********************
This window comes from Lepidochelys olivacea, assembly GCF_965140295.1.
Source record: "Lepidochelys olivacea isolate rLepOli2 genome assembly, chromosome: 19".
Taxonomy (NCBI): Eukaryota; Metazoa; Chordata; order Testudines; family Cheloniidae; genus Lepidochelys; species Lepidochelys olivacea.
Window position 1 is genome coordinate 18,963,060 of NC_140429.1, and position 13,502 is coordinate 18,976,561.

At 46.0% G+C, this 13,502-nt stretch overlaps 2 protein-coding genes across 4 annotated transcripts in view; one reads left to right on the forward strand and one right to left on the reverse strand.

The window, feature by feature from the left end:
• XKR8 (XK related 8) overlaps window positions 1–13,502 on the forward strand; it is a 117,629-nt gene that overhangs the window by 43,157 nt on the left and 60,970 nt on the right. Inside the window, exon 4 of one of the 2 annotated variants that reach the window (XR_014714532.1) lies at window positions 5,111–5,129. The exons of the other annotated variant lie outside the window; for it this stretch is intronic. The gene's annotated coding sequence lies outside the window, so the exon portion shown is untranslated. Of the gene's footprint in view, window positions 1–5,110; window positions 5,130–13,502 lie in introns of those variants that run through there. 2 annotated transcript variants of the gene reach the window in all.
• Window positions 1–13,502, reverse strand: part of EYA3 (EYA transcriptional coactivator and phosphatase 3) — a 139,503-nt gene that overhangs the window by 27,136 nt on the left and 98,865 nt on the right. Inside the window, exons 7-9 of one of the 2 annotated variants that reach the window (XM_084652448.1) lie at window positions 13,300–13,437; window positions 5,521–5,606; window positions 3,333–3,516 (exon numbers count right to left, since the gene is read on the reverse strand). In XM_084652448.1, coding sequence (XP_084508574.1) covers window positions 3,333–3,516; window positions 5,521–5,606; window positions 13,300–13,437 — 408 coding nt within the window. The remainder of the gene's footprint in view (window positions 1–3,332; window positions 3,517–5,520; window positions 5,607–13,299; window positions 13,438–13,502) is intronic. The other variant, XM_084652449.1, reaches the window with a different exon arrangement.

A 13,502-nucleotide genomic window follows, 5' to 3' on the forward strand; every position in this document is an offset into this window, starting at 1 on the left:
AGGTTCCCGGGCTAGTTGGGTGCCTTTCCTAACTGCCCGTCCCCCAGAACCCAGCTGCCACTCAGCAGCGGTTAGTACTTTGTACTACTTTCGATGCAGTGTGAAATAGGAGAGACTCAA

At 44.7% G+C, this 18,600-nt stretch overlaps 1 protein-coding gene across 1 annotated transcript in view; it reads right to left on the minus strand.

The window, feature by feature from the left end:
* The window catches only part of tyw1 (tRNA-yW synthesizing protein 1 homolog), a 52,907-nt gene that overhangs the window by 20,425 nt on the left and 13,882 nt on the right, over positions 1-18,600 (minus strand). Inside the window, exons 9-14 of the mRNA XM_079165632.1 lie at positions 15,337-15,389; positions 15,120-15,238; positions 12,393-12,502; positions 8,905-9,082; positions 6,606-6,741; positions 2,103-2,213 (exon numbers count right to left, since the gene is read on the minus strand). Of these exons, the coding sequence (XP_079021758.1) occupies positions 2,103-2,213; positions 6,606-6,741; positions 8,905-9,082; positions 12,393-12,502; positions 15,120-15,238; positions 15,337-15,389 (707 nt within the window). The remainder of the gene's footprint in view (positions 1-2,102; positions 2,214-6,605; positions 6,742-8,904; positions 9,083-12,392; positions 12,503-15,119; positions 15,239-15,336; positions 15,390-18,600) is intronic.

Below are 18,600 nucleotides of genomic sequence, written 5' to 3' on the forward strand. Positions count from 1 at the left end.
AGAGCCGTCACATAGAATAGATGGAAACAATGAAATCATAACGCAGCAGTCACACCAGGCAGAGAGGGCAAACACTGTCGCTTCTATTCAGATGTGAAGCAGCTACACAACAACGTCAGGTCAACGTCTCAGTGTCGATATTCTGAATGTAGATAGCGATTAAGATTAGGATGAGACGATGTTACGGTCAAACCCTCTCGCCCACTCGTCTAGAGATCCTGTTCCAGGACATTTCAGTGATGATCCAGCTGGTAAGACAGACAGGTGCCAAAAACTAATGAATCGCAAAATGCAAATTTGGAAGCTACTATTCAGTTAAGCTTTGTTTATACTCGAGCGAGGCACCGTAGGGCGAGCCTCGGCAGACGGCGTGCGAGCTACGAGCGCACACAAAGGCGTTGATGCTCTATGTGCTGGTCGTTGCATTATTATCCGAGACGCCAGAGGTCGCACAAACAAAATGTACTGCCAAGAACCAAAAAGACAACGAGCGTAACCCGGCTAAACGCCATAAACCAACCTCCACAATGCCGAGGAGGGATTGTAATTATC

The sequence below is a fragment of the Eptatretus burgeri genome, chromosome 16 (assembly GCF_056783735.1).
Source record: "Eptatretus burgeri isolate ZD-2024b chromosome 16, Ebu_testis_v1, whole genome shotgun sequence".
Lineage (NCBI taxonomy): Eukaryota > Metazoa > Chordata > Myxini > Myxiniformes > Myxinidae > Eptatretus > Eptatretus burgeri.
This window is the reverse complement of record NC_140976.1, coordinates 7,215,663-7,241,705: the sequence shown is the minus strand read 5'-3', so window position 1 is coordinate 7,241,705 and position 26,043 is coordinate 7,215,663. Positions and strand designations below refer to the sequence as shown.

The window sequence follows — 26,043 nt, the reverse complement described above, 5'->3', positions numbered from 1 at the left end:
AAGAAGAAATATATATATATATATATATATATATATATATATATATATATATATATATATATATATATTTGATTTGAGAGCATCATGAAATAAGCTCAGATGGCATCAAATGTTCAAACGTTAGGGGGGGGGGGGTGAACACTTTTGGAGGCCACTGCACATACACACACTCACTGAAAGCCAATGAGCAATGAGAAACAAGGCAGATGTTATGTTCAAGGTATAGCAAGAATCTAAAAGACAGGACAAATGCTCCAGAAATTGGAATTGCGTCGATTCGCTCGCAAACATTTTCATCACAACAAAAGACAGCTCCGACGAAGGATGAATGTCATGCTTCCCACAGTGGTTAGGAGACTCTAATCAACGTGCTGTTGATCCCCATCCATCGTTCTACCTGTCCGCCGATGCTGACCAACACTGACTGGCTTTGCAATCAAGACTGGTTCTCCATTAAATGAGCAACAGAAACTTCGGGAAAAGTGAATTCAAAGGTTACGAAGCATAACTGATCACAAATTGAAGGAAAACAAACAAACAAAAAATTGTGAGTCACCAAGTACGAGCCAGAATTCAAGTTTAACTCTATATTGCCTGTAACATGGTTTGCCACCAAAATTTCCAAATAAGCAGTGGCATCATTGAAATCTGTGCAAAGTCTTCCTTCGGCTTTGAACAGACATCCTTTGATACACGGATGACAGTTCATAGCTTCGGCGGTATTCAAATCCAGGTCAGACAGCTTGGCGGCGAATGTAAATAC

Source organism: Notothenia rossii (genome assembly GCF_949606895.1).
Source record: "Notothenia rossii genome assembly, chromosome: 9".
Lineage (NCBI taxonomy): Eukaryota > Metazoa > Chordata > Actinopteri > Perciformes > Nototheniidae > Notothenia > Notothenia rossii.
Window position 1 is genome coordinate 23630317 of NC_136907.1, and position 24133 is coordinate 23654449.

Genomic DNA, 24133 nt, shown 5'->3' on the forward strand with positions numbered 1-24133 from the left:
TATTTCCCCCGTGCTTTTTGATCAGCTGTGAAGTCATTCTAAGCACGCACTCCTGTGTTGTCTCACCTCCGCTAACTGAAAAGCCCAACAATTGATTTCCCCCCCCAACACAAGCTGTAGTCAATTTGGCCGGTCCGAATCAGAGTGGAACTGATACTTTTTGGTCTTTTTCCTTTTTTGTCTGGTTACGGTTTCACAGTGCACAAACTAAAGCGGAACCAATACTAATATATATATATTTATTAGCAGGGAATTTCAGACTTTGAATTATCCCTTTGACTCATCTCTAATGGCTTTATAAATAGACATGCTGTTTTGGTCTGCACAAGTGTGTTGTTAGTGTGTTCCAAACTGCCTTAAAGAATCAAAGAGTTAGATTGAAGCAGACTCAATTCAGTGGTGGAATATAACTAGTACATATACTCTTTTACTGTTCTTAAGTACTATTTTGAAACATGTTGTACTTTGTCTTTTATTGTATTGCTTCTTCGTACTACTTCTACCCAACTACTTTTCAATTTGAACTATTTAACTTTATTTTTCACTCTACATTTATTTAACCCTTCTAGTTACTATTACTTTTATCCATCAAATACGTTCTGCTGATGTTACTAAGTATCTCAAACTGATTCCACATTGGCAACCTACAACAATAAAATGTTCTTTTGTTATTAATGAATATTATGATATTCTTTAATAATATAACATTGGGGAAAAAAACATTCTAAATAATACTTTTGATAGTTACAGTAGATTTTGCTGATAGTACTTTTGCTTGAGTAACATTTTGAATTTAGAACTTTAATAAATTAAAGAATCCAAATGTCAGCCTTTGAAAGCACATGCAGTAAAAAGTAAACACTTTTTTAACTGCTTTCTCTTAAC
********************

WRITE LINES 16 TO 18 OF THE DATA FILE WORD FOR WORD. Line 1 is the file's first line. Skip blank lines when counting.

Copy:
The sequence below is a fragment of the Eptatretus burgeri genome, chromosome 16 (assembly GCF_056783735.1).
Source record: "Eptatretus burgeri isolate ZD-2024b chromosome 16, Ebu_testis_v1, whole genome shotgun sequence".
Lineage (NCBI taxonomy): Eukaryota > Metazoa > Chordata > Myxini > Myxiniformes > Myxinidae > Eptatretus > Eptatretus burgeri.